The Pump Room, Bath
I couldn’t leave the subject of Bath with just a note about The Pump Room, which is naturally near the top of the list when visiting the city (in fact it gets over one million visitors a year). We went for lunch in the the restaurant – just to soak up the atmosphere in what was the beating heart of Bath in the Regency period. It’s a very fine building – built from the characteristically yellow Bath stone (the construction was started by Thomas Baldwin in 1789 and completed by John Palmer in 1799) and it overlooks the part of the Roman Baths known as The King’s Bath.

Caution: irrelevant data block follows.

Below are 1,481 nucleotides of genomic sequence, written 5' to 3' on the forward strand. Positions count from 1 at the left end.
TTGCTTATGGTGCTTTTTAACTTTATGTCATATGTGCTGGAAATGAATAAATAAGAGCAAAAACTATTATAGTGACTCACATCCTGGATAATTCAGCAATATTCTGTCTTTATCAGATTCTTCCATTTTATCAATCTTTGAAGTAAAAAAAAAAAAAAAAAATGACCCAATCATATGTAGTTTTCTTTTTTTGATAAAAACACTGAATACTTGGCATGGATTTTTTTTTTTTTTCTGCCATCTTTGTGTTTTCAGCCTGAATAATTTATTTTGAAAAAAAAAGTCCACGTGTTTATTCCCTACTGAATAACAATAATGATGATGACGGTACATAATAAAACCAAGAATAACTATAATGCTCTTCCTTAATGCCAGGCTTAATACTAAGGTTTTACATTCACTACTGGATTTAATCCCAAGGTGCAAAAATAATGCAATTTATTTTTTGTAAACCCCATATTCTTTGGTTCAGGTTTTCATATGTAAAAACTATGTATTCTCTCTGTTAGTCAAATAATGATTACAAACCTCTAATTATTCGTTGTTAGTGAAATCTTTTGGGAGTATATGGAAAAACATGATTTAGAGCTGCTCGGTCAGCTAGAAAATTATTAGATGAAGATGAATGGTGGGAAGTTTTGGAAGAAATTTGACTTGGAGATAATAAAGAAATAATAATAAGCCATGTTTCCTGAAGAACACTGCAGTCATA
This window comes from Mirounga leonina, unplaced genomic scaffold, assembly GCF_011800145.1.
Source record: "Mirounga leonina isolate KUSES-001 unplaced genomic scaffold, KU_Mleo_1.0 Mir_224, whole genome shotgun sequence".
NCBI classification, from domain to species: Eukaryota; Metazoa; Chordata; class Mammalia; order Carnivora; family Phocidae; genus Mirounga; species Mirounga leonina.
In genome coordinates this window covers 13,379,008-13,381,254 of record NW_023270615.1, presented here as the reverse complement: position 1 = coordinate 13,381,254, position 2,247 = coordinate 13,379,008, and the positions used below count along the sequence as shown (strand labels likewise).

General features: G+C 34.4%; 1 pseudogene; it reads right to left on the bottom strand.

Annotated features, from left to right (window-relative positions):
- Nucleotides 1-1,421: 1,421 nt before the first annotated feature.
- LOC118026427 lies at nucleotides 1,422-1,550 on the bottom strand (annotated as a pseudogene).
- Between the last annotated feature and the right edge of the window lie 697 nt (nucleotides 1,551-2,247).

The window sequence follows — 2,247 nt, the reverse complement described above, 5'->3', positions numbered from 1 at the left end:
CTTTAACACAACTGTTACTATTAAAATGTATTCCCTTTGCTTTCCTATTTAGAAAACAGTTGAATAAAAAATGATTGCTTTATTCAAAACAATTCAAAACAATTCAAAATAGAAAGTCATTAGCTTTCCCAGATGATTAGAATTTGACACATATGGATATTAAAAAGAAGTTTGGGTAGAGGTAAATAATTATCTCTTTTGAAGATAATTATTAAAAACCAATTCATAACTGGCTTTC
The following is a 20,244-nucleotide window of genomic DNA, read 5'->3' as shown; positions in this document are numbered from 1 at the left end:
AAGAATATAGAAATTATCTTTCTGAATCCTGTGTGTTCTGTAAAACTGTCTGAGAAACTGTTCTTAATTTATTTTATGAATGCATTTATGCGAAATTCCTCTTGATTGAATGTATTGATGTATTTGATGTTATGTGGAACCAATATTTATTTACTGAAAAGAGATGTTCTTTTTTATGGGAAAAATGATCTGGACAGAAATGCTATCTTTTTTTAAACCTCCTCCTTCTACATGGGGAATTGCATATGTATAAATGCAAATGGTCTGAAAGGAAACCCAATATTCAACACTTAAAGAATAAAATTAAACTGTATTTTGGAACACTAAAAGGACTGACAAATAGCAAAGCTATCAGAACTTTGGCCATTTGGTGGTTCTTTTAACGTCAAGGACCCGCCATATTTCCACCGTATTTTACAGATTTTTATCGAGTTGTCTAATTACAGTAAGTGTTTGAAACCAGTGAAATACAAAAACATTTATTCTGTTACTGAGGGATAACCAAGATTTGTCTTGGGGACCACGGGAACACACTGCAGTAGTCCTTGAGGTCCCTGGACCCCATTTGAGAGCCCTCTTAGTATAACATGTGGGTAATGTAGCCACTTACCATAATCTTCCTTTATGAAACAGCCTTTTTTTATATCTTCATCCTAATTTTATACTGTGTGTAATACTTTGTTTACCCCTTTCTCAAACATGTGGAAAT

The neoclassical salon still has a rather grand feel about it; I feared it might be a bit of a tourist trap, but the food in the restaurant was surprisingly good. An absolute must, though, is a visit to the Pump Room fountain (above), where you can sample the spa water at 50p per glass. I have to say, the warm, slightly salty taste (presumably from the natural mineral salts) was absolutely disgusting, but this is perhaps the closest you can get to a genuine taste of history. And the good news is… the scrofula patients haven’t bathed in it first.